nostalgia for the Land
It’s been 4 years since I left central Pennsylvania. In my final adios without grand gestures or a carload of tears, I sped off thinking that I would not miss the place. How could I miss the landscape that accompanied me through the awkward and tiring years of premature, rapid, reckless transitions? In the 5 years during undergrad, I felt like I was rushed through a handful of separate lives. College may be the best time of many young people’s lives, but for me, I don’t really regard 18-23 as a ‘fun’ time. Perhaps you may think this is a shame, or maybe you pity me in some way for not enjoying my youth. I’m not too concerned about it though; I have far much more fun in my adult years than many of my peers.
Anyway, back to my point: I never thought I would really miss it. There were a scant number of bars and clubs nearby, and most of them were not impressive or exciting. Nightlife was slow. We’d have to drive an hour to go to a chain that blared country music as the half-naked waitresses as young as I was served watered-down fluorescent beverages to drunken wanna-be cowboys. If we stayed on campus, it was almost a ghost town on the weekends since half to two thirds of the students were either commuters or termed ‘nontraditional’ (i.e. real adults with jobs and/or partners/families). Of the portion of the students left on campus for the weekend, most partied elsewhere with their senior friends and slept during the day. I was not interested in the partying as much as others were. I’ve always freaked my peers out a great deal with my preference for mornings. During college, it was difficult to find a work-out or breakfast partner. Consequentially, I sunshine-surfed on my own, and by the time the girls down the hall were singing and dancing as they dressed for a frat-tastic black-out, I was in my pjs watching Adult Swim. Like I said, I did some of the partying and late-night Denny’s run, but that is not what I miss at all. I miss what I took for granted: the space, the quiet and Nature.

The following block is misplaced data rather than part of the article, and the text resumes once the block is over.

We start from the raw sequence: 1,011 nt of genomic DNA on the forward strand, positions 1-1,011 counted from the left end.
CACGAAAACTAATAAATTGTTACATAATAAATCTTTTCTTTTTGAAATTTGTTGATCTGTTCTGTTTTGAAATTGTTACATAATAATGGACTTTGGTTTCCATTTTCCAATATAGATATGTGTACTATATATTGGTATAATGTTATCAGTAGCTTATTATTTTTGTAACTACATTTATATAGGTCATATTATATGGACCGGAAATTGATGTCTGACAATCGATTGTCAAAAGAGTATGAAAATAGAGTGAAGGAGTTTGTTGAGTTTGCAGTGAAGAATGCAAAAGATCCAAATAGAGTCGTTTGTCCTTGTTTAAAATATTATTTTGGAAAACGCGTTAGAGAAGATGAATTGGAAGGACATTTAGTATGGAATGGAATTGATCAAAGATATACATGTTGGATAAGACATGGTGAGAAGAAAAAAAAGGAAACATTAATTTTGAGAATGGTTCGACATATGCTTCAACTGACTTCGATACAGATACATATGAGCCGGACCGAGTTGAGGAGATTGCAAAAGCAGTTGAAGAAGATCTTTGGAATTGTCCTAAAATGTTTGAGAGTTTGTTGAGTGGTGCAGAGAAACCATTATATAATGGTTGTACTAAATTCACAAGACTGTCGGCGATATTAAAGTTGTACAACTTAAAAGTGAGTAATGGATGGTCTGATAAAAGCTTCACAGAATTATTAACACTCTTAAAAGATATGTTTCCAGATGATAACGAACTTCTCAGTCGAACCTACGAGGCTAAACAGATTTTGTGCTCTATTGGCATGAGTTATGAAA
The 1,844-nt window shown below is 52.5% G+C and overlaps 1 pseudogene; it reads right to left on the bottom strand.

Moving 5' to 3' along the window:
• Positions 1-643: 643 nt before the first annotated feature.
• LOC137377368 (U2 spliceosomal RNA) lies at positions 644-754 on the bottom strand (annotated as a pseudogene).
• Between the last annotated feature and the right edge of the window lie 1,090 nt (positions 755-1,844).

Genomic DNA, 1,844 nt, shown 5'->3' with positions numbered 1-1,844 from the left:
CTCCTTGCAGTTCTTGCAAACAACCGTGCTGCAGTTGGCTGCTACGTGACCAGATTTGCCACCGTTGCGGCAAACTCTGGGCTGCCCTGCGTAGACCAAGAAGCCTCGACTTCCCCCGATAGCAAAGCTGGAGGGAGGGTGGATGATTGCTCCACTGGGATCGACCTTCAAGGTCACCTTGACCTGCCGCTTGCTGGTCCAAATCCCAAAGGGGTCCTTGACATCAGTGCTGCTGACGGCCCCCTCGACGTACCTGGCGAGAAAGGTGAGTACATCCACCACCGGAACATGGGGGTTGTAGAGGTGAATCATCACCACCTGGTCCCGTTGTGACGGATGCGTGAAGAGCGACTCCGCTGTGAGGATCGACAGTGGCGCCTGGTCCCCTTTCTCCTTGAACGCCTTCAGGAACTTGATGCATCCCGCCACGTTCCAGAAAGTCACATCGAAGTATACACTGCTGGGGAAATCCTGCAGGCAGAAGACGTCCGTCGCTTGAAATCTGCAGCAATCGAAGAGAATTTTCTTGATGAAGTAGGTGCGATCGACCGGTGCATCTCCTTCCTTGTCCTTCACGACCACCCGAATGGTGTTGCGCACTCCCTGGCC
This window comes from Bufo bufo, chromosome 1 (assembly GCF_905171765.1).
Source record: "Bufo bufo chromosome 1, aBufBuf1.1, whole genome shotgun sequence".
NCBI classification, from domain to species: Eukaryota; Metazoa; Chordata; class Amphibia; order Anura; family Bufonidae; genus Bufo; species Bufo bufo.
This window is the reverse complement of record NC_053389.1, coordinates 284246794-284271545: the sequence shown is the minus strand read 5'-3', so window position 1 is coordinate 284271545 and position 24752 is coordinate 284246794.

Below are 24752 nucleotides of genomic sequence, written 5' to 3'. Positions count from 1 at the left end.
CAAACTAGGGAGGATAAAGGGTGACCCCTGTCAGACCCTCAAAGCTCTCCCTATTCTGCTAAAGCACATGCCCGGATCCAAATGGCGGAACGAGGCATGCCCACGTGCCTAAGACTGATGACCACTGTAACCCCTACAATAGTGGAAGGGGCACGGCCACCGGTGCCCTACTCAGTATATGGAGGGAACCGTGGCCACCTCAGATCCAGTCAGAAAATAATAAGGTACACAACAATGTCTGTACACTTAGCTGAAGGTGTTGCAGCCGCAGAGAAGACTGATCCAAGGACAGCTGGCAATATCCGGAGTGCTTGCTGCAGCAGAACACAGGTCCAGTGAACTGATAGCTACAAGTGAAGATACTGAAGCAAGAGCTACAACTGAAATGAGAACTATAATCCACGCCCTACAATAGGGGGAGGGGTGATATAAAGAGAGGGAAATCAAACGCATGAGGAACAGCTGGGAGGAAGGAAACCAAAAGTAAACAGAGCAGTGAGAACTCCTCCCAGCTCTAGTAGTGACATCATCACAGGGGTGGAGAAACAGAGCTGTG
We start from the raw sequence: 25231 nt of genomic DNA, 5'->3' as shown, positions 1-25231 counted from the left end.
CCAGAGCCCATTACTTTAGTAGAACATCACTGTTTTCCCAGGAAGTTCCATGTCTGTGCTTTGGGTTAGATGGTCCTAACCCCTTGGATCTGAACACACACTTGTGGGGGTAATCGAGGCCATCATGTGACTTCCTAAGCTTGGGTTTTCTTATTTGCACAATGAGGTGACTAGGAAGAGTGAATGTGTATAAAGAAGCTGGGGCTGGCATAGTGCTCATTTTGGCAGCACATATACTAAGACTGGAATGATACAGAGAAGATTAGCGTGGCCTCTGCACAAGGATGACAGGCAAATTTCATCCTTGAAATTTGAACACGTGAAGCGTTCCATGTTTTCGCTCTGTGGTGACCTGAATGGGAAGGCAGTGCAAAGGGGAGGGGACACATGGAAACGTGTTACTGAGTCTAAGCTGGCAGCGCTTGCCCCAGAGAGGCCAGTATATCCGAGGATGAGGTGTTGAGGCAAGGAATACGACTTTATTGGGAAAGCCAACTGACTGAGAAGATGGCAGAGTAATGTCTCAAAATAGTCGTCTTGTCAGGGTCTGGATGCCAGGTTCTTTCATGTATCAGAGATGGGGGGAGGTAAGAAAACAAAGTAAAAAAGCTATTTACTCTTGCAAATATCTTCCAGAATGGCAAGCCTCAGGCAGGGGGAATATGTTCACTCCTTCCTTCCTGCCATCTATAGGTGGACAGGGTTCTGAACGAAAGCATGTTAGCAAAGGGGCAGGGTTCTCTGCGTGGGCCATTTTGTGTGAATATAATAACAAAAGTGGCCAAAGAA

Living at a campus not within walking distance of anything but residential developments and the woods, and having only a small portion of students with whom to interact, it forced me to entertain myself with what was available. I exercised, read, wrote, sketched, studied, and meditated. My memories of the campus on weekends was a big chunk of empty land for me to roam and explore. I got used to the space. I liked the lack of cars that drove by and the quiet of the air.
I visited the woods a lot, sometimes by myself, sometimes with a few others. I found solace by the river and among the trees. What was wonderful was that for the miles I walked in that forest, I never saw more than a couple people on the trails on any given day The golf course nearby was barely seen from the lower riverside and trails, and the golfers never had a reason to venture into the woods. I could feel as if the woods were mine. That is what I miss terribly. I miss having a forest to go to whenever the mood takes me, night or day, summer or winter, fall or spring. I miss being able to walk undisturbed at night by the river and skip stones or talk to spirits. I miss not being able to set up blankets on the green in the golf courses and watch meteor showers. Where we live now, the woods are guarded and watched at night, as are golf courses. They are also not within walking distance like the woods at the edge of my old campus were. I have had so many fantasies about venturing out at night to explore these woods in this area. However, cops seem attracted to my car, and there are not many good places close by to hide it.
I miss land, space, and freedom of wandering, exploration and movement.
Camping is a necessity, but it holds me over for only so long. My ideal is to be hidden from the eyes of humans, safe from the interruptions of cars and businesses and to have the open sky, green forest, and babbling brooks at my doorstep.